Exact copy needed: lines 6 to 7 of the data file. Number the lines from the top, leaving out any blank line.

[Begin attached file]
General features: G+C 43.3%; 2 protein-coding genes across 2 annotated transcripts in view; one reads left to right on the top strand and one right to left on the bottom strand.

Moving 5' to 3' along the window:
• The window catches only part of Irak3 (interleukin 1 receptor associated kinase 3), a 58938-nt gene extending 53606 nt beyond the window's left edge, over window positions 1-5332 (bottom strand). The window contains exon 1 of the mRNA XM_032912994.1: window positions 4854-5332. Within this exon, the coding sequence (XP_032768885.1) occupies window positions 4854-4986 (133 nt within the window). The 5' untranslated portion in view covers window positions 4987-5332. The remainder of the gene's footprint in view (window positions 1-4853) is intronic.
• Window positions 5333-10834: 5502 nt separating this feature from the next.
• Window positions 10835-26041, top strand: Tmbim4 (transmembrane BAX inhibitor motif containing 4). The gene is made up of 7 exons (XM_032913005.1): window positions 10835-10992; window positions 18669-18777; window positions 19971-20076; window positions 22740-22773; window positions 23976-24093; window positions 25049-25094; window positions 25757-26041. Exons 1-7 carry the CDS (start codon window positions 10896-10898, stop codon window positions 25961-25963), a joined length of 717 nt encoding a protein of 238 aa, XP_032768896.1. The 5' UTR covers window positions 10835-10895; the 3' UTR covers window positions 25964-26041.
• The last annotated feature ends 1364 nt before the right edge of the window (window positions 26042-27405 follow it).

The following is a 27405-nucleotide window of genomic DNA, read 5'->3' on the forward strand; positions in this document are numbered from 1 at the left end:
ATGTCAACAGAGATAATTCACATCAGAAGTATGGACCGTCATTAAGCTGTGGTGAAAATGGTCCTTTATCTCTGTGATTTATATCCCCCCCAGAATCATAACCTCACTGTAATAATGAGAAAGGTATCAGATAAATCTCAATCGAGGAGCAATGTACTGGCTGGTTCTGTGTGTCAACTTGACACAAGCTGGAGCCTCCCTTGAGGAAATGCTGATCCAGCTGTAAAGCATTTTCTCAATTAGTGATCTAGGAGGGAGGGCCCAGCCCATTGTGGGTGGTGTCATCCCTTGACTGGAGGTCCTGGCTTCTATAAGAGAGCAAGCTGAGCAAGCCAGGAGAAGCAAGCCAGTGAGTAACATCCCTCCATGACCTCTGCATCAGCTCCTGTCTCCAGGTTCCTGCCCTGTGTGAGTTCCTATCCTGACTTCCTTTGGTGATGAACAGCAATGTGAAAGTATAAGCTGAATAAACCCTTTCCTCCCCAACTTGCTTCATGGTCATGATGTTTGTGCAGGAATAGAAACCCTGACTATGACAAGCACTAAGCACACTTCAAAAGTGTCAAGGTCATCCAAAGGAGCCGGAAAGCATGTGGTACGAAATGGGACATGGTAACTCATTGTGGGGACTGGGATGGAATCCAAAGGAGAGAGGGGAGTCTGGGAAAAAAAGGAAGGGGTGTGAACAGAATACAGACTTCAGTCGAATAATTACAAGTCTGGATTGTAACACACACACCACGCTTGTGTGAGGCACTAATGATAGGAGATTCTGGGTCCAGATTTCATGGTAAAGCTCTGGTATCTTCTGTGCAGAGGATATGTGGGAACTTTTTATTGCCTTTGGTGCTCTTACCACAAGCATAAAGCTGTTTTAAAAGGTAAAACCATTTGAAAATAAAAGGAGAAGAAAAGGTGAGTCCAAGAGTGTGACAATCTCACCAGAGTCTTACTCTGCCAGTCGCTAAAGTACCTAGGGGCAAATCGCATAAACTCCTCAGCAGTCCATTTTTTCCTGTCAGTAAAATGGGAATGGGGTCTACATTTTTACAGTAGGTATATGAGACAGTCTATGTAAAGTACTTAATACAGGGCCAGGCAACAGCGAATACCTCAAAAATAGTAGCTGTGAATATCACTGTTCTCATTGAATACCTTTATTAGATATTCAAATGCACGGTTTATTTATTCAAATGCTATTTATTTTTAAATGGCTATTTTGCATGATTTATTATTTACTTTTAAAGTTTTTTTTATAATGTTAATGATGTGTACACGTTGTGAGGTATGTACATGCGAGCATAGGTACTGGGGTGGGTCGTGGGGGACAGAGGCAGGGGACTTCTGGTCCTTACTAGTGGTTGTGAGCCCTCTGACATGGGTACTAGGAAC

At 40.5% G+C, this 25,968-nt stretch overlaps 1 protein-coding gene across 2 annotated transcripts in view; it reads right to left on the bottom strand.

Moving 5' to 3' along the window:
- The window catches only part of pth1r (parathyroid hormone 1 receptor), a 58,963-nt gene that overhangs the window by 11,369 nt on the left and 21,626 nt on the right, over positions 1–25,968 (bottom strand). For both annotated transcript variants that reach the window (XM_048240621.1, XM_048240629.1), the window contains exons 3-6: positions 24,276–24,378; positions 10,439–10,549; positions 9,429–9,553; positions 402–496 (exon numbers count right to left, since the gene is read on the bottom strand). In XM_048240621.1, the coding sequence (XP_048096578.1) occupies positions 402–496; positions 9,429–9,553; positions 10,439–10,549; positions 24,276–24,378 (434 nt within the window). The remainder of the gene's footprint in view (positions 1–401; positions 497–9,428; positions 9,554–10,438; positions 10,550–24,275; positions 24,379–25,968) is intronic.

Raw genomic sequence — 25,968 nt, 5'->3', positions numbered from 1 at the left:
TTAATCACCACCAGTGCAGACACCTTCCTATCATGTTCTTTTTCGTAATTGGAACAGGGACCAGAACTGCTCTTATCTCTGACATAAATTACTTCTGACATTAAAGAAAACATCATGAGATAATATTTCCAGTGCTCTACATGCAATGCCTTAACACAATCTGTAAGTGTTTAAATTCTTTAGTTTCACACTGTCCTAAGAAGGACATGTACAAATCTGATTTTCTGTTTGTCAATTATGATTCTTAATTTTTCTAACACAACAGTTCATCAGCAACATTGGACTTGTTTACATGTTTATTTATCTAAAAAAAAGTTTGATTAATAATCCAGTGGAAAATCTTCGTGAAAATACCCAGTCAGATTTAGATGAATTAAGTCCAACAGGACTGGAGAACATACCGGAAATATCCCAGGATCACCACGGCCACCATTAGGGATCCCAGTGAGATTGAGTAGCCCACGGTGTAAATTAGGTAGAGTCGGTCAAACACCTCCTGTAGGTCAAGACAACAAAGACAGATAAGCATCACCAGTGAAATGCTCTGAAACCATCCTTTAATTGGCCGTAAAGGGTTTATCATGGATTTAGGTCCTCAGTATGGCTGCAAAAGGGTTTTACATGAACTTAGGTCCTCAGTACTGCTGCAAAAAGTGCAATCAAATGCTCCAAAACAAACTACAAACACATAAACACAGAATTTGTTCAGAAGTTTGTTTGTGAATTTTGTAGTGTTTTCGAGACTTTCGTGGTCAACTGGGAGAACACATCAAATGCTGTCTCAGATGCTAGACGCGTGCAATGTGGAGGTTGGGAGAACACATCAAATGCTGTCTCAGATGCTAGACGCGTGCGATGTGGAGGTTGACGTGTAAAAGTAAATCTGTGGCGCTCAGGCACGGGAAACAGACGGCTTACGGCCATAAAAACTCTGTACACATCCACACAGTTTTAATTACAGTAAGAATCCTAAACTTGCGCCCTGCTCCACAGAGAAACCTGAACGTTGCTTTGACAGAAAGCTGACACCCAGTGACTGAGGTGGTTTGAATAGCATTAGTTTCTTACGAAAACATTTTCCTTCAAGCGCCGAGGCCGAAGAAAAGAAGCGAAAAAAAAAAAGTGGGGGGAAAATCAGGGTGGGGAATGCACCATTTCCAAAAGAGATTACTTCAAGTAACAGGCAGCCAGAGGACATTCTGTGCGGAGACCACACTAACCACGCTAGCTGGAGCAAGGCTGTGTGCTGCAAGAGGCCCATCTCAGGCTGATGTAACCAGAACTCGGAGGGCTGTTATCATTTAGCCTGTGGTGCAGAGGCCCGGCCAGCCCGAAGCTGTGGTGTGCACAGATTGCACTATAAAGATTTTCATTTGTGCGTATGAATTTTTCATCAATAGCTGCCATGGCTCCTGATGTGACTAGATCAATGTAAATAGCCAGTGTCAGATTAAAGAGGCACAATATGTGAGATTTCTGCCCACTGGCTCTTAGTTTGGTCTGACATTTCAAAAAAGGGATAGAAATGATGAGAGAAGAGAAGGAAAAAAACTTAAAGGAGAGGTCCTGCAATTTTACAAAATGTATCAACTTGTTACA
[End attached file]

• The last annotated feature ends 1364 nt before the right edge of the window (window positions 26042-27405 follow it).

The following is a 27405-nucleotide window of genomic DNA, read 5'->3' on the forward strand; positions in this document are numbered from 1 at the left end: